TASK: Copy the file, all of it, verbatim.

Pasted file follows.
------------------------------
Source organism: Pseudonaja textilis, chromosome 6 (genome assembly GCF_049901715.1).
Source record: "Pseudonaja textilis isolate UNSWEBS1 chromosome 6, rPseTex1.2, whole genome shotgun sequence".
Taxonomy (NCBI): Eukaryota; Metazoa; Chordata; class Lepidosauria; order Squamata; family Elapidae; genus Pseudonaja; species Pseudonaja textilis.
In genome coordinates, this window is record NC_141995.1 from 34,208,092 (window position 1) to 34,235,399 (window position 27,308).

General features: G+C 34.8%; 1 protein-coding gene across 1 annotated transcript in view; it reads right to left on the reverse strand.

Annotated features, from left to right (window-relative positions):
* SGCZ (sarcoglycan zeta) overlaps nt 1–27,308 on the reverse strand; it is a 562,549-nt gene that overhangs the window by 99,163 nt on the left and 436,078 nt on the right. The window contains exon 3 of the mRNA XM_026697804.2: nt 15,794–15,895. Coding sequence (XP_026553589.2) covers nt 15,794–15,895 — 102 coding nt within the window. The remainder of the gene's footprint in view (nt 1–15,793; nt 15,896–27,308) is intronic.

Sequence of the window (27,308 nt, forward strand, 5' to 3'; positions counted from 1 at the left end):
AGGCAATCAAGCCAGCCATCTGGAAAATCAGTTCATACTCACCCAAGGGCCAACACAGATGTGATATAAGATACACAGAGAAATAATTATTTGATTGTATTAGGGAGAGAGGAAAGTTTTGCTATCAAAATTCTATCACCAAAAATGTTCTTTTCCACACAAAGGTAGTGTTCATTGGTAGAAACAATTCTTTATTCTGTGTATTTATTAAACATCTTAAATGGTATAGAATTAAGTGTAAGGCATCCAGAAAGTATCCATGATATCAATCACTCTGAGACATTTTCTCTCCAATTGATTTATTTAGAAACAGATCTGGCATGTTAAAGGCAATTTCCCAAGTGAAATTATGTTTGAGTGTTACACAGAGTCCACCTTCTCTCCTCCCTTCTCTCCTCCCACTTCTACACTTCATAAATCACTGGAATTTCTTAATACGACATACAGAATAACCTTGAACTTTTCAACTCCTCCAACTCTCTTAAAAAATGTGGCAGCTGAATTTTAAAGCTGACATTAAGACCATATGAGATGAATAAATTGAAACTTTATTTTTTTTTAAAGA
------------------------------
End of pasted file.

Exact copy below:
Source organism: Pseudonaja textilis, chromosome 6 (genome assembly GCF_049901715.1).
Source record: "Pseudonaja textilis isolate UNSWEBS1 chromosome 6, rPseTex1.2, whole genome shotgun sequence".
Taxonomy (NCBI): Eukaryota; Metazoa; Chordata; class Lepidosauria; order Squamata; family Elapidae; genus Pseudonaja; species Pseudonaja textilis.
In genome coordinates, this window is record NC_141995.1 from 34,208,092 (window position 1) to 34,235,399 (window position 27,308).

General features: G+C 34.8%; 1 protein-coding gene across 1 annotated transcript in view; it reads right to left on the reverse strand.

Annotated features, from left to right (window-relative positions):
* SGCZ (sarcoglycan zeta) overlaps nt 1–27,308 on the reverse strand; it is a 562,549-nt gene that overhangs the window by 99,163 nt on the left and 436,078 nt on the right. The window contains exon 3 of the mRNA XM_026697804.2: nt 15,794–15,895. Coding sequence (XP_026553589.2) covers nt 15,794–15,895 — 102 coding nt within the window. The remainder of the gene's footprint in view (nt 1–15,793; nt 15,896–27,308) is intronic.

Sequence of the window (27,308 nt, forward strand, 5' to 3'; positions counted from 1 at the left end):
AGGCAATCAAGCCAGCCATCTGGAAAATCAGTTCATACTCACCCAAGGGCCAACACAGATGTGATATAAGATACACAGAGAAATAATTATTTGATTGTATTAGGGAGAGAGGAAAGTTTTGCTATCAAAATTCTATCACCAAAAATGTTCTTTTCCACACAAAGGTAGTGTTCATTGGTAGAAACAATTCTTTATTCTGTGTATTTATTAAACATCTTAAATGGTATAGAATTAAGTGTAAGGCATCCAGAAAGTATCCATGATATCAATCACTCTGAGACATTTTCTCTCCAATTGATTTATTTAGAAACAGATCTGGCATGTTAAAGGCAATTTCCCAAGTGAAATTATGTTTGAGTGTTACACAGAGTCCACCTTCTCTCCTCCCTTCTCTCCTCCCACTTCTACACTTCATAAATCACTGGAATTTCTTAATACGACATACAGAATAACCTTGAACTTTTCAACTCCTCCAACTCTCTTAAAAAATGTGGCAGCTGAATTTTAAAGCTGACATTAAGACCATATGAGATGAATAAATTGAAACTTTATTTTTTTTTAAAGA